Everyone likes a bargain. Have you seen day time TV recently? Whether its Arnold Schwarzenegger and those damn meerkats or would be welsh opera singers, the need to seek out the best possible deal is as ingratiated into British culture as David Dickenson’s tan. Unfortunately, just like David’s orange veneer, what looks like a good deal is often only skin-deep. Anyone conducting a quick search on broadband deals might be inclined to think that the internet was free in the UK – until the offer ends and the provider start turning the screws…Welcome to the wonderful world of marketing.
I’d like to talk for a moment about “introductory offers”. When a company offers something for less than its normal cost, particularly where a subscription cost is involved they are not doing so out of the kindness of their hearts. They are doing so because a user acquired during the marketing activity will continue to subscribe or pay after the period in which the marketing incentive ends. In other words, at some point down the line the user becomes profitable.
Ok so nothing groundbreaking here, and in fact I think it’s fair to assume that most consumers get it. You sign up, get a few months free and then pay what you should have been paying in the first place. You’re happy, the company’s happy, everything’s just fine and dandy.
But what happens when the consumer goes through a middleman to find that deal – when they use a service specifically designed to provide that choice, and then facilitate the sign up? This is where the waters muddy a little more, especially when the choice presented to the consumer is not as open and free as they may believe.
And therein lies the rub of affiliate marketing. Comparison websites, like uSwitch and Compare the Market, make money from every referral they process. A lot of money. Each year an estimated 5m people chose to change their energy supplier in the UK using price comparison websites, with the overall market valued at hundreds of millions of pounds.
The problem with this model isn’t that they are making money (although one would question what “savings” are left for the consumer when the energy companies can afford to both market their services and pay considerable commission to price comparison websites). The real problem is that they only make money on some of the deals shown. This means that they are incentivized to deliberately push customers toward the deals that are, for them, the most lucrative.
Think about that for a moment. You offer someone two choices, A and B. If they pick option A, you get £100. If they pick option B, you get nothing. Which option are you going to want them to pick? This is exactly the dilemma price comparison websites face, and the result is consumer misdirection on a massive scale. In fact, in a survey conducted by “TheBigDeal” in late 2014 found that all of the major price comparison sites deliberately hid the cheapest deals from their customers. In the most, they incorporated a mechanism asking users to select deals available “now” or “today” – selecting either of these options would automatically exclude deals that did not earn the sites a kickback.
Again, these sites have worked hard to get around the Ofgen regulations by displaying which of the deals are proprietary, but with over 43% of consumers not realising that these sites charge energy companies a commission it seems that the relevance of this is lost in the majority cases. When the consumer does not understand the implications of their choices, how can they be said to be fair and without bias? I would argue that in the current model they are anything but.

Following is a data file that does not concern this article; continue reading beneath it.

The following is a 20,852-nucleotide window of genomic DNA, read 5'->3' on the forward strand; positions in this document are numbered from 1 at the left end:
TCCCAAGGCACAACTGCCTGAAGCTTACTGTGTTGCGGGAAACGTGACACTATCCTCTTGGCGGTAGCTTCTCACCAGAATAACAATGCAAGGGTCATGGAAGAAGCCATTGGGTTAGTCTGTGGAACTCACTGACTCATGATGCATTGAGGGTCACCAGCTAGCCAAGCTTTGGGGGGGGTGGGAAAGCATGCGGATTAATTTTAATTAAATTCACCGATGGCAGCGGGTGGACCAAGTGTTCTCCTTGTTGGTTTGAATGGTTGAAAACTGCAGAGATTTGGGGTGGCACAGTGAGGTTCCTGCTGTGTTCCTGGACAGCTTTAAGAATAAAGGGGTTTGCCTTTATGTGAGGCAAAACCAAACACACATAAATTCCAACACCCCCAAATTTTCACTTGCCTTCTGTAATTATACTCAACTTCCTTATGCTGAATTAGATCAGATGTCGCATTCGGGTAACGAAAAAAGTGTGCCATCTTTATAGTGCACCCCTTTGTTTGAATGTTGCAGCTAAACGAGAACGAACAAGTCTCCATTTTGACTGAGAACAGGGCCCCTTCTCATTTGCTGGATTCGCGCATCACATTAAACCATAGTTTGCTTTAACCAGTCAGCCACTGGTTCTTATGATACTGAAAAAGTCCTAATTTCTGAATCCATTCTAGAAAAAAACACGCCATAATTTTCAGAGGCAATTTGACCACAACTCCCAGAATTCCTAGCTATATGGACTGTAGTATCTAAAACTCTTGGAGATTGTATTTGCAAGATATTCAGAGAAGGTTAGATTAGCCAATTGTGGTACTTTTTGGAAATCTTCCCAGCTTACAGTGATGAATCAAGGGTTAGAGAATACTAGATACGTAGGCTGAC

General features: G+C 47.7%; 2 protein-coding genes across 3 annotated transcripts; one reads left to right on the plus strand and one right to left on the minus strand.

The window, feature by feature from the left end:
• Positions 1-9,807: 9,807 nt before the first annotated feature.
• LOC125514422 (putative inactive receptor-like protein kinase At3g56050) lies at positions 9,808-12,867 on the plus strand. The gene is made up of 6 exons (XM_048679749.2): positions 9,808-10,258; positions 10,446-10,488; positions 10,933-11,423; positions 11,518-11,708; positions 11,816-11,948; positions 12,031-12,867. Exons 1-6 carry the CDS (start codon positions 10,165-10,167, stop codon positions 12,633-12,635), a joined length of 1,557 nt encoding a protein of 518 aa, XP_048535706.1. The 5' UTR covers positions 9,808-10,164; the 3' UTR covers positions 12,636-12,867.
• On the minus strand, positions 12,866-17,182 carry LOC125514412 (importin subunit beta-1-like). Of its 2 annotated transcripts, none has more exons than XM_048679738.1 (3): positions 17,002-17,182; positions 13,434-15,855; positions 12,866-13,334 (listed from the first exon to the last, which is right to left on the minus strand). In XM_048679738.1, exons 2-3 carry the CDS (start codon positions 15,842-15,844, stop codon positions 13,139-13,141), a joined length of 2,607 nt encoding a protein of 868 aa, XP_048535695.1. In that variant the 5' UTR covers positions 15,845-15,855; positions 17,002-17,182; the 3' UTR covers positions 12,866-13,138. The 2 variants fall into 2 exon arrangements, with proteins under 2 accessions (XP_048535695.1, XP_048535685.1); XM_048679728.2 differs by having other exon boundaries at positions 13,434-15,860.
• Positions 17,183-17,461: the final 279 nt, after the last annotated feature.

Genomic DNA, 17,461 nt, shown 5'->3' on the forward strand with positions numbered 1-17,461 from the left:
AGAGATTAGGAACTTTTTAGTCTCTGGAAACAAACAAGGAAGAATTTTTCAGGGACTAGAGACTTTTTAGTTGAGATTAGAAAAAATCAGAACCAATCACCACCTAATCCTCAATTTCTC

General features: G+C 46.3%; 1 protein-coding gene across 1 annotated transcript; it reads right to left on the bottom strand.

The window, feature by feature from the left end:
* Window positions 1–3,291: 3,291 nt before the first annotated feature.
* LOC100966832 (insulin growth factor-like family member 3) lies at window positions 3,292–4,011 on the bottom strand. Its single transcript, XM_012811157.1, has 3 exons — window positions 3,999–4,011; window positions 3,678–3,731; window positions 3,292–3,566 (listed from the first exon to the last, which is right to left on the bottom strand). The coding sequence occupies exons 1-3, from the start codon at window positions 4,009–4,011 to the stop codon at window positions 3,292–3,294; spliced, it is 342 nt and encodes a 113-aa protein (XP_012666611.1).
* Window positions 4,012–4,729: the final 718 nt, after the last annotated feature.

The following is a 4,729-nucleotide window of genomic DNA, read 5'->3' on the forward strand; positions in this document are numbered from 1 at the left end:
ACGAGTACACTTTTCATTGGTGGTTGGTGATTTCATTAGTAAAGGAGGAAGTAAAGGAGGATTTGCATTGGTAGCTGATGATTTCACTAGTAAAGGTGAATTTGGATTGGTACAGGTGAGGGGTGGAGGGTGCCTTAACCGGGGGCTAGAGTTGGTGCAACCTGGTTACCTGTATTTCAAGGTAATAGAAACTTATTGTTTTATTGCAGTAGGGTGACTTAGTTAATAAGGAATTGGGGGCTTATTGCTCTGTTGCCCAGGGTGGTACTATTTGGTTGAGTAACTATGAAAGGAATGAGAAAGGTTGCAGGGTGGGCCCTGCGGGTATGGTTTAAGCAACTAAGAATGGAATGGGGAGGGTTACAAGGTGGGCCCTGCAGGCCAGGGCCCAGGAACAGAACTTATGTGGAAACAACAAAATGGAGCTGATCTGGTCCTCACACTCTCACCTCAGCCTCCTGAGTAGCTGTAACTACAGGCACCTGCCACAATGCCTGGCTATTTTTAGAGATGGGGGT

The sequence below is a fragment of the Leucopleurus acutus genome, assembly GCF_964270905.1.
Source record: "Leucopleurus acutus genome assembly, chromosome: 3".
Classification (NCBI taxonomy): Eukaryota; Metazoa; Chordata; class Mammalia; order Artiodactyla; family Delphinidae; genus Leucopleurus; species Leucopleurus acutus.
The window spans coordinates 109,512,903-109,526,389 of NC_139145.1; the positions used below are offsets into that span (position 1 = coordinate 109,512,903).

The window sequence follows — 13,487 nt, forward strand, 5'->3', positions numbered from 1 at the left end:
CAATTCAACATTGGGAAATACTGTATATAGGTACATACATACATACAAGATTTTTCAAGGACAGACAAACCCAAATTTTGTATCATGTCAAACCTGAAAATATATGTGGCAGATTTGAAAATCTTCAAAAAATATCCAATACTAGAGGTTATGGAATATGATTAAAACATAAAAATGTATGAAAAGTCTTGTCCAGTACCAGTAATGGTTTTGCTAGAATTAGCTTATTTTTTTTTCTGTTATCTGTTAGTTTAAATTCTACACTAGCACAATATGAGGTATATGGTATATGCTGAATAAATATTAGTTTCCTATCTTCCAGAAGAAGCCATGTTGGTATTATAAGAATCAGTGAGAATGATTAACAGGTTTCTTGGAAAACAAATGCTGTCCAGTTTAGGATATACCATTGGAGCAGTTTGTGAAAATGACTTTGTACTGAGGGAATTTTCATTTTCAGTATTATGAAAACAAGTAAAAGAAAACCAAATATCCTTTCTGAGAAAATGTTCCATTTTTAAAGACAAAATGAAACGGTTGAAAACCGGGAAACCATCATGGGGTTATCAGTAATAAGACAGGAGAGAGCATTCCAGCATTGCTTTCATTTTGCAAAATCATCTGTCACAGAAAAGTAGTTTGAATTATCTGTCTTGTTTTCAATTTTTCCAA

The real problem is that profit and choice don’t play well together. When the options presented represent different value to the entity providing the choice then it is hard to see how this model can operate without bias – harder still when then entire business model of your company depends on your customers making specific choices, and impossible when you throw in a bunch of demanding shareholders.
Clearly, something has to change, and in the UK we are beginning to see some progress in this area. The Big Deal use mass consumer buying power to negotiate cheaper deals for their members, coining the term “collective switching”. It’s a clever move and one that will hopefully put the consumer first again. The trouble here is that they still have to look after their own bottom line, so the profit / choice complication is not entirely removed.
Here at C H O R E D we don’t think it’s about negotiating the lowest deal, or forcing people into restrictive, long term contracts. Simply, we believe that the answer lies in consumer empowerment through presenting an unbiased view of utility costs. Since we went live in September 2015 we have processed thousands and thousands of bills, throughout the UK. In 2016 we intend to open source this data, to make it easy for anyone in the UK to see exactly how much each and every utility costs on a month by month basis.
The point here is that we already have our bottom line taken care of – we have built a payment platform that ties in to every major utility company in the UK allowing our users to easily split and pay their bills directly to their utility providers. Much like booking a train ticket, we charge a small fee for the service – which, according to our users is a lot better than chasing 5 erstwhile housemates for their share of the gas.
But it means that we can afford to present this choice without bias. We deliberately built our payment platform at arms length from all utility suppliers, so unlike other services in this area our users are free to choose which bills they want to process through us. This is exactly the position we aim to take in 2016 in offering a free and unbiased choice on utility switching – and it’s something that we truly hope will encourage a much fairer and open approach from some of the more established websites out there already.
Oliver – CEO